This essay has been submitted by a student. This is not an example of the work written by our professional essay writers.
There are a number of definitions of asthma in the literature, one of which states that the disease is "An acute respiratory disorder characterised by unusually reactive, constricting airways" (1). Asthma is a chronic condition that affects the airways. Although usually asthma is thought to be a chronic condition in reality it can take both acute and chronic forms. Whatever the time scale it does affect the airways and the resulting problems cause symptoms such as wheeze and chest tightness. Overall the condition may be characterised by variable and widespread airflow obstruction.
The typical symptoms of asthma are coughing, wheezing, chest tightness and shortness of breath (2). The condition causes local inflammation due to the local release of inflammatory mediators of these can cause local oedema bronchoconstriction and so tissue stretching which limits air flow in the bronchial airways (3). Common triggers of the condition are tobacco smoke, dust mites, pollen and cold air and this range of stimuli clearly show that one factor is not responsible for all cases of asthma.
Classification of asthma can simply be made into two categories, either extrinsic or intrinsic. Extrinsic asthma is caused by the type of immune system response to inhaled allergens such as pollen, animal dander or dust mite particles, which is the classical hypersensitivity type 1 reaction (2). People suffering Atopic asthma or as its known more commonly as extrinsic asthma, usually have other allergy related problems such as hay fever, eczema and rhinitis. Atopic asthma suffers usually respond well to inhaled steroids as they suppress the immune system (3). Intrinsic asthma on the other hand is non-allergy related, it is triggered by tobacco smoke and stress. However the treatment is more complicated so simply avoiding triggers is not as easy.
The onset of asthma can occur at two different stages, childhood and adulthood. If the onset of asthma begins in childhood it is often associated with atopy, which is the genetic susceptibility to produce IgE to common environmental allergens (4). A cell which is central to the problem of extrinsic asthma is the mast cell. This cell is rather unusual since it possesses membrane receptors which bind immunoglobulin E. Once attached these immunoglobulins remain and when they come in contact with the allergen (airborne antigen) an antigen, antibody response occurs which releases the intracellular grammar some of which cause bronchi constriction. Wheezing occurs during a viral infection in childhood, a family history of allergies is strongly associated with recurrent asthma throughout childhood (4). Commonly identified in children, it can also occur later in life. Adult-onset asthma also associated with atopy. Some adults develop asthma without IgE antibodies to allergens. These adults often suffer from coexisting sinusitis, nasal polyps and aspirin or NSAID allergies. Occupational exposures to materials such as, animal products, wood dusts and biological enzymes can also cause asthma (5).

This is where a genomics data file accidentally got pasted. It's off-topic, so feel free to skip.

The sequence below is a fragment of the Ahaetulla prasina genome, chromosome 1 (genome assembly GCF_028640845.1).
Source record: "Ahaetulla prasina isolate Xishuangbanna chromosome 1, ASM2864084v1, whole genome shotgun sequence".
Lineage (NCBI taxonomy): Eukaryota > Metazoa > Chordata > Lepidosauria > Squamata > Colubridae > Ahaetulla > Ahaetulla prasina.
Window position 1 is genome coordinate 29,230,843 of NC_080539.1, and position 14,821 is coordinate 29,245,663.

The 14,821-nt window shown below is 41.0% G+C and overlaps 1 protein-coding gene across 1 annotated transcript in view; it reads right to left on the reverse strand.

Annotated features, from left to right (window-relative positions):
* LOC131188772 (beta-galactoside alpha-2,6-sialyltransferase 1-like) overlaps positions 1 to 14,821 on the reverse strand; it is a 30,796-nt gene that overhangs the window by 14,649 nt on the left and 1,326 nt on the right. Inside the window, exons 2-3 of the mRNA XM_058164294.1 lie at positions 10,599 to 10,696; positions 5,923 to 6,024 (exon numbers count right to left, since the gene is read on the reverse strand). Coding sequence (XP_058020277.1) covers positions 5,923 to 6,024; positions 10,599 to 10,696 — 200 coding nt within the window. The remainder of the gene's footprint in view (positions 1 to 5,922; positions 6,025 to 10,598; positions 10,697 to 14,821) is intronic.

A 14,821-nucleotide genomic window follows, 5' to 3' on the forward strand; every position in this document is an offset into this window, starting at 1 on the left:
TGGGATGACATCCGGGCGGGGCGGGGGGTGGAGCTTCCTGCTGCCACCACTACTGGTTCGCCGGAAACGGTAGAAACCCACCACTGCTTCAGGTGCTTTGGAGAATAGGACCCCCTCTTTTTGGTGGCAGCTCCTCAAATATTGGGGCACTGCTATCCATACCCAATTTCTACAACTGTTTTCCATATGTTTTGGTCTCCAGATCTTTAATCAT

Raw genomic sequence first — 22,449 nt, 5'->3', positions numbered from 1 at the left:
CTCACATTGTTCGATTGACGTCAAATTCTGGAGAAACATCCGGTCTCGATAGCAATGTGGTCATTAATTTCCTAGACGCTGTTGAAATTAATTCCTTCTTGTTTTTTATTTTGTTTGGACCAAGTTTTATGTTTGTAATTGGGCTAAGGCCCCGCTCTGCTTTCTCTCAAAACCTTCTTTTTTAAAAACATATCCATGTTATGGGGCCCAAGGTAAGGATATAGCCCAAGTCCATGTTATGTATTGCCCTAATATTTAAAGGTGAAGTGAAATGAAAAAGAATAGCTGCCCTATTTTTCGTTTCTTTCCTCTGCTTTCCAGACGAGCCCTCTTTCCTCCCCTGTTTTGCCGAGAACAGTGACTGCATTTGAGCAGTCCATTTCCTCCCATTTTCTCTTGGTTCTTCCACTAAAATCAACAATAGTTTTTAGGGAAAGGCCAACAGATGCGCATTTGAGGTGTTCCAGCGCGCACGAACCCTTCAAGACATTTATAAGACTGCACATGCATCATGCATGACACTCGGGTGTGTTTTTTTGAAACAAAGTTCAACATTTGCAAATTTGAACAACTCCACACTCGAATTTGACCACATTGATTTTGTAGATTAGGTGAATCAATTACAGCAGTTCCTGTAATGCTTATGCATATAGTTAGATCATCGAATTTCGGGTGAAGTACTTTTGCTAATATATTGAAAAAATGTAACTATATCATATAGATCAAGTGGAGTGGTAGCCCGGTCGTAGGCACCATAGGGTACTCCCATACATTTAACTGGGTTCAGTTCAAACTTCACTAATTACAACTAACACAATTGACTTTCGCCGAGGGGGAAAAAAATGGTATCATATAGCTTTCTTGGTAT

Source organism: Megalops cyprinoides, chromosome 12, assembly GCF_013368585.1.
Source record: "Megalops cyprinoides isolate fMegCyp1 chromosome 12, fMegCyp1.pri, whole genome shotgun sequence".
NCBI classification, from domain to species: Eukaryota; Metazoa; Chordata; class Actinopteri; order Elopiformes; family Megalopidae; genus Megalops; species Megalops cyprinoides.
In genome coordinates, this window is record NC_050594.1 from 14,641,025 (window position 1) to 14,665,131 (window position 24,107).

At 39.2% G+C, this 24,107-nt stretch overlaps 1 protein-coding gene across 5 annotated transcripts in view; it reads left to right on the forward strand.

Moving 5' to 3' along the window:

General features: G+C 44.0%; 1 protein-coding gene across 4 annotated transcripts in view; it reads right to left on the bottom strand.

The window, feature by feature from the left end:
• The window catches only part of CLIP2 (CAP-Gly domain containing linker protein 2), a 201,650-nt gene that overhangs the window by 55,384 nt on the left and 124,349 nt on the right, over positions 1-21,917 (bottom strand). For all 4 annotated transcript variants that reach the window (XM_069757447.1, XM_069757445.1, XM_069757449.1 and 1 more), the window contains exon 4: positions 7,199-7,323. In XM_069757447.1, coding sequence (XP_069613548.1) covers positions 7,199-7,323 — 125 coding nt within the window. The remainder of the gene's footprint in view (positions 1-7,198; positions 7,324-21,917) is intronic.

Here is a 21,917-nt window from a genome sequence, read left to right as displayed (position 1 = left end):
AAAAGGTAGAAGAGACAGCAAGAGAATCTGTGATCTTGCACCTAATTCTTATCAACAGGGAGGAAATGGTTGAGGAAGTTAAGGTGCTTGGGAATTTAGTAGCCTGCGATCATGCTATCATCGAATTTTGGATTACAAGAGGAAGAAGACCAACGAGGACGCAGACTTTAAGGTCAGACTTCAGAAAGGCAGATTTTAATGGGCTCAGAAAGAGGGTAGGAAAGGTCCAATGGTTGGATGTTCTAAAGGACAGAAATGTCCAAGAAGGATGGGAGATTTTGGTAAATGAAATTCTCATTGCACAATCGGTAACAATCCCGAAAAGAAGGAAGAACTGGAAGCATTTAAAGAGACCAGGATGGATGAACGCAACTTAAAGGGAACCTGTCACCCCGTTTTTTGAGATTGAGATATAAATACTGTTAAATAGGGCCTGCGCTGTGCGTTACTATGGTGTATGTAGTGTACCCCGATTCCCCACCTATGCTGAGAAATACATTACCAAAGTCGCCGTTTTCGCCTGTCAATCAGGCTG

When air enters the lung under normal conditions, the thorax expands due to a pressure decrease in the thoracic cavity. The pressure decreases due to the descent of the diaphragm and the upward movement of the rib cage. The pleura are a layer of membrane surrounding each lung separately. When the chest expands, there is a pull force on the pleura, as the pleura cannot be separated from the lung. Due to this reason, the lung expands filling with air. In expiration, the passive of the structures in the lung, cause a decrease in the size of the chest, allowing the diaphragm to relax. This recoil makes expiration a passive process in contrast to the active process of inspiration (6).
Figure 1: Diagram representing the onset of asthma showing the different pathways of how shortness of breath is induced.
In asthma which is usually a reversible airway disease in addition to the bronchoconstriction effect is usually characterized by over developed mucus gland. These glands produce an excess of mucus which has also an increased viscosity which makes its clearance by the cilia involved in the mucociliary escalator more difficult than normal (7). Consequently the mucus is retained and effectively reduces airway diameters so compromising air flow and so respiratory gas exchange, the mucus which causes a thick layer to form hence reducing the size. Inflammation often occurs due to release of anti inflammatory mediators, and form cells involved in the immune response such as lymphocytes and especially in the lung, cosmophils due to immune response. Bronchconstriction causes narrowing of airway muscle, due to stimulation of smooth muscle (8). During an asthma attack the lungs expand because there is a large amount of air trapped within them. As a result of this the proprioceptors in the pleurae stretch effectively and this may cause pain (2).